LONDON, United Kingdom — As businesses across the world buckle under the strain that Covid-19 has put on retail, tourism and manufacturing, the Chinese market has emerged a beacon of hope.
In May, the country’s retail sales hit -2.8 percent year-on-year — an uptick from -15.8 percent in March and February’s -20.5 percent plunge, according to the National Bureau of Statistics. Meanwhile, luxury players from Burberry to Tiffany are either seeing or expecting double digit growth in the market and a number of local digital players like Tmall have witnessed a surge in demand on burgeoning channels like livestreaming.
With economic recovery much slower or subdued elsewhere, China’s importance to the global fashion industry is arguably higher than ever. The danger now, say analysts, is that international brands are looking for a saviour in the crisis. Some now see the market through rose tinted glasses and have fostered unrealistic expectations.
But even in China, winners are the exception rather than the rule. “Covid-19 has absolutely had a negative impact on the business environment in China,” said Ben Cavender, managing director at China Market Research Group.
Last month, Hong Kong retailer I.T more than doubled its estimated net loss for 2020 to $90 million. Shandong Ruyi — the textile conglomerate and SMCP owner that once harboured ambitions to become China’s answer to LVMH — posted a 13.4 percent drop in gross revenue from the same period last year in its 2019 annual report. Mass-market apparel players like Metersbonwe and Joeone have seen better days too: the former reported 800 million yuan (around $113 million) in annual losses and the latter a 70 percent decline in Q1 net profits.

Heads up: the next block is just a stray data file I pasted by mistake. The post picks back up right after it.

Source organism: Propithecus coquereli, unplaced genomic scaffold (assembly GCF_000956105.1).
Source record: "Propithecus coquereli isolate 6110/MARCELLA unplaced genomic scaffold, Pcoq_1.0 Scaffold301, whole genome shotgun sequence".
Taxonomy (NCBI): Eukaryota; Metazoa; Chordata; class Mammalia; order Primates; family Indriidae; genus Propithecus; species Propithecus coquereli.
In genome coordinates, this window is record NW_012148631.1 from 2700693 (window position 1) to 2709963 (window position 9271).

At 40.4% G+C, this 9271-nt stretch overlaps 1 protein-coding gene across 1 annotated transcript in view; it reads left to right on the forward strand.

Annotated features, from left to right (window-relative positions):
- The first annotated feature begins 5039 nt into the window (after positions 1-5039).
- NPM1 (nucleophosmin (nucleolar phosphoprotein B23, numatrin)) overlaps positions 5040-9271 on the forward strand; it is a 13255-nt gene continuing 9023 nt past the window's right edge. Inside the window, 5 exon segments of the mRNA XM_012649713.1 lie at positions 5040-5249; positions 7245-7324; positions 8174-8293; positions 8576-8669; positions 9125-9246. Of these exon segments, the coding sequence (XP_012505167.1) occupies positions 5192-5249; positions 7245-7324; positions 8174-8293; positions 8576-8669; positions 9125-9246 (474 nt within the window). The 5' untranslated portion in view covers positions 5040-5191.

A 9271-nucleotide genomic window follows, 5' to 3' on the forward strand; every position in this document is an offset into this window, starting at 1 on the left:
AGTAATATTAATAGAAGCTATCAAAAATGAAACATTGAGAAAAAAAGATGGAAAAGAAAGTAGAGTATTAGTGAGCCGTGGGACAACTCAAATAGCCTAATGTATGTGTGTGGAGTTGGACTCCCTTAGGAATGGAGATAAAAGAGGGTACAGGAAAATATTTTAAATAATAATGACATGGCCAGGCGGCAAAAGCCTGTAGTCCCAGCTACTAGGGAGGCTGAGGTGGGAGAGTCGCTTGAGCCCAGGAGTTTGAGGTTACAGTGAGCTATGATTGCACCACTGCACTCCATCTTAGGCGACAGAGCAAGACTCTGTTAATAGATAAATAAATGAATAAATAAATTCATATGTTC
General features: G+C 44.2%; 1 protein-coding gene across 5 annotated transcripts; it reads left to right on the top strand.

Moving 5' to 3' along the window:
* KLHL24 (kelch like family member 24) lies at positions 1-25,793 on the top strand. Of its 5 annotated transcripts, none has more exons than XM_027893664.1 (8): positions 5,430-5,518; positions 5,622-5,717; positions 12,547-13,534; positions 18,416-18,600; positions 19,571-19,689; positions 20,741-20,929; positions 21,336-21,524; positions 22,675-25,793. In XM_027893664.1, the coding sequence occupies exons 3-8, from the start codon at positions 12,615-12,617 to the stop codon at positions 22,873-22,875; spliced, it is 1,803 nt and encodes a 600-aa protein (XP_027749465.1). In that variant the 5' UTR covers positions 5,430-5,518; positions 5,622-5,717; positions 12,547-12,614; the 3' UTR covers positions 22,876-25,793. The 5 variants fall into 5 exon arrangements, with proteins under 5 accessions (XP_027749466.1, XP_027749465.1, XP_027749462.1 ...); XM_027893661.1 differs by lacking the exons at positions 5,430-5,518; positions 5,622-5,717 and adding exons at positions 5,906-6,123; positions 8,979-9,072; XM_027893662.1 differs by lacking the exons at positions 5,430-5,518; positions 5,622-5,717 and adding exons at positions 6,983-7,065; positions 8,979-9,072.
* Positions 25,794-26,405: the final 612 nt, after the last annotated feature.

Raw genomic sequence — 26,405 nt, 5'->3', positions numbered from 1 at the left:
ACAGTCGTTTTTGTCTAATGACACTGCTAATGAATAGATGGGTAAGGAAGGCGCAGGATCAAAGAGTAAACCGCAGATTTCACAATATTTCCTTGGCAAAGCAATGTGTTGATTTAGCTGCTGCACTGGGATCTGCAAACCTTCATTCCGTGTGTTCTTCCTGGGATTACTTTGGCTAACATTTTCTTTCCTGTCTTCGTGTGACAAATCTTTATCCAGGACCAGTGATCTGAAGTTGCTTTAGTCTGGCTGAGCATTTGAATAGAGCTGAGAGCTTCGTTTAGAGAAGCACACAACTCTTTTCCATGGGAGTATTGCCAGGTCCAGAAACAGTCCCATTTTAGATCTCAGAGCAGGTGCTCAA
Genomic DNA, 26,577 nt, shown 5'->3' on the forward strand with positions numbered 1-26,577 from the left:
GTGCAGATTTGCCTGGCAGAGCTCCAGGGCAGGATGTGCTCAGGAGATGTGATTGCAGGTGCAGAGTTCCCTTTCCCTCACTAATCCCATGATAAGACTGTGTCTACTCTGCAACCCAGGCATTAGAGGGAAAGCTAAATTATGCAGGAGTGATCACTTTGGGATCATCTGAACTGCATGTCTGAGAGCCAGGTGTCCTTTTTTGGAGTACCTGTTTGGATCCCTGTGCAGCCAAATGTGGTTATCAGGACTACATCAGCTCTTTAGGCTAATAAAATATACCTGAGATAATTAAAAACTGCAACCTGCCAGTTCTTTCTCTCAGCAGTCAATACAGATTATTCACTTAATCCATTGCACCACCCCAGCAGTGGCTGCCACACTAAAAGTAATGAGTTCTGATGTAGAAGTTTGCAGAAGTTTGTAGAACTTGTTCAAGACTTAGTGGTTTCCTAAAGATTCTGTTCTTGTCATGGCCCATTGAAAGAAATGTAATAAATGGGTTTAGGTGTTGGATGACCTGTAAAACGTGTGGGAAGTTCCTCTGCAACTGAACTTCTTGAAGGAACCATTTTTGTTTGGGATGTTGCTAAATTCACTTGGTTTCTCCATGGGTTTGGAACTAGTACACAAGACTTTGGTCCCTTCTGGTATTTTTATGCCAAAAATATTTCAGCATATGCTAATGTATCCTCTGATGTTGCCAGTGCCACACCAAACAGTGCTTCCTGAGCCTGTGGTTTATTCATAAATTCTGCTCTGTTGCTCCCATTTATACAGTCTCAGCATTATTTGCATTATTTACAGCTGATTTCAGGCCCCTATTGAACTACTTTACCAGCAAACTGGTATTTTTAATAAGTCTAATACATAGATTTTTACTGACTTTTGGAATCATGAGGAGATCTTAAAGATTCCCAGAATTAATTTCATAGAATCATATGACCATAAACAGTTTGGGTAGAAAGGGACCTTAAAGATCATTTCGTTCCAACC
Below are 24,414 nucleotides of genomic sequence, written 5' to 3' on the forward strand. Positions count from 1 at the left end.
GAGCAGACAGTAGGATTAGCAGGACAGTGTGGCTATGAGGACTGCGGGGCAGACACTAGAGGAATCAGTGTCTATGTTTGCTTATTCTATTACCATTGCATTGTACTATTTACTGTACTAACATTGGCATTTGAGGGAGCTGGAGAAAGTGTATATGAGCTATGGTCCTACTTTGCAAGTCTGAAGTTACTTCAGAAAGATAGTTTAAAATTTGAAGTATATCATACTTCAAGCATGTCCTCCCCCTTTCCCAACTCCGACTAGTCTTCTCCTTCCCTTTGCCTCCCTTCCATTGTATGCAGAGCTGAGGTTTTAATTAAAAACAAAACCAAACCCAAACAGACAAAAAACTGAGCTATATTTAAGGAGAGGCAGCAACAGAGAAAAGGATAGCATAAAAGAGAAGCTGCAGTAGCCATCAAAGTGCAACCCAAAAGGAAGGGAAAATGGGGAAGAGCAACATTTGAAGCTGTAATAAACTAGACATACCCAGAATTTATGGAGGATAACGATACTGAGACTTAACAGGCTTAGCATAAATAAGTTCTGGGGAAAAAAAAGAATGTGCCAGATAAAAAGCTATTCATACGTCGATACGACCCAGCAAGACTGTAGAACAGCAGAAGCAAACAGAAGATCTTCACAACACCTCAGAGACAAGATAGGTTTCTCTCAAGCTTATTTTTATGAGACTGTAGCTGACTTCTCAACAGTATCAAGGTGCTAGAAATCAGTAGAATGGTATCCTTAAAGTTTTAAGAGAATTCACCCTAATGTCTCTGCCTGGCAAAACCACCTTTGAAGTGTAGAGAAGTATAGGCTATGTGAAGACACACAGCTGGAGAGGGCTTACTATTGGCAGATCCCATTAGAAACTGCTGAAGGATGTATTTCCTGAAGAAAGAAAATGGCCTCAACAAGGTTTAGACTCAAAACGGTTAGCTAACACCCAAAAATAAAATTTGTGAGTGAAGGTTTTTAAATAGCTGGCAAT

The struggles of these and other companies point to significant challenges and profound new changes in the world’s biggest market for luxury and apparel. While it’s clear that some are shifts that were already underway accelerated by the pandemic, others are not. China will have its own “new normal” too. Here’s what to expect.
The Digital Arms Race, On Steroids
Even in a rapidly advancing digital market, there are outliers who failed to catch up. Take Paris Spring department store, which closed its Hongkou branch's doors in April. Companies that have fared best, like Nike and Li Ning, were already aggressively spearheading digital approaches before China’s outbreak. Post-pandemic, the gap between winners and losers will only widen as e-commerce and O2O (online to offline) strategies become more critical.
“Going digital seems to be the only bright spot for many retailers amid the current pandemic, but this isn’t something new that I.T has picked up,” said the group’s Chief Commercial Officer Deborah Cheng, citing social unrest in its native Hong Kong as an added upset to its bottom line. Alongside its own multi-brand stores, I.T operates stores across Asia for or through joint ventures with the likes of Comme des Garçons, Galeries Lafayette and Dover Street Market.
Beauty chain Sasa — which saw first-quarter sales drop over 56 percent — is in a similar predicament as the city’s lack of mainland shoppers hit brick-and-mortar-dependent retailers especially hard.
Looking ahead, Cheng adds that I.T will need to focus on digital platforms targeting younger audiences, like Bilibili and Xiaohongshu. But Pablo Mauron, the Shanghai-based managing director of Digital Luxury Group, warns that particularly for multi-brand retailers like I.T, the climb to building a successful online presence has never been steeper.
“Multi-brand business has always been about offline channels,” Mauron said. He points out that for most brands, the main avenue to digital success in China is via Alibaba-owned Tmall. But save for Net-a-Porter — the product of a joint venture between Richemont and Alibaba in China and therefore a “special case” — Tmall’s infrastructure is catered to standalone brands.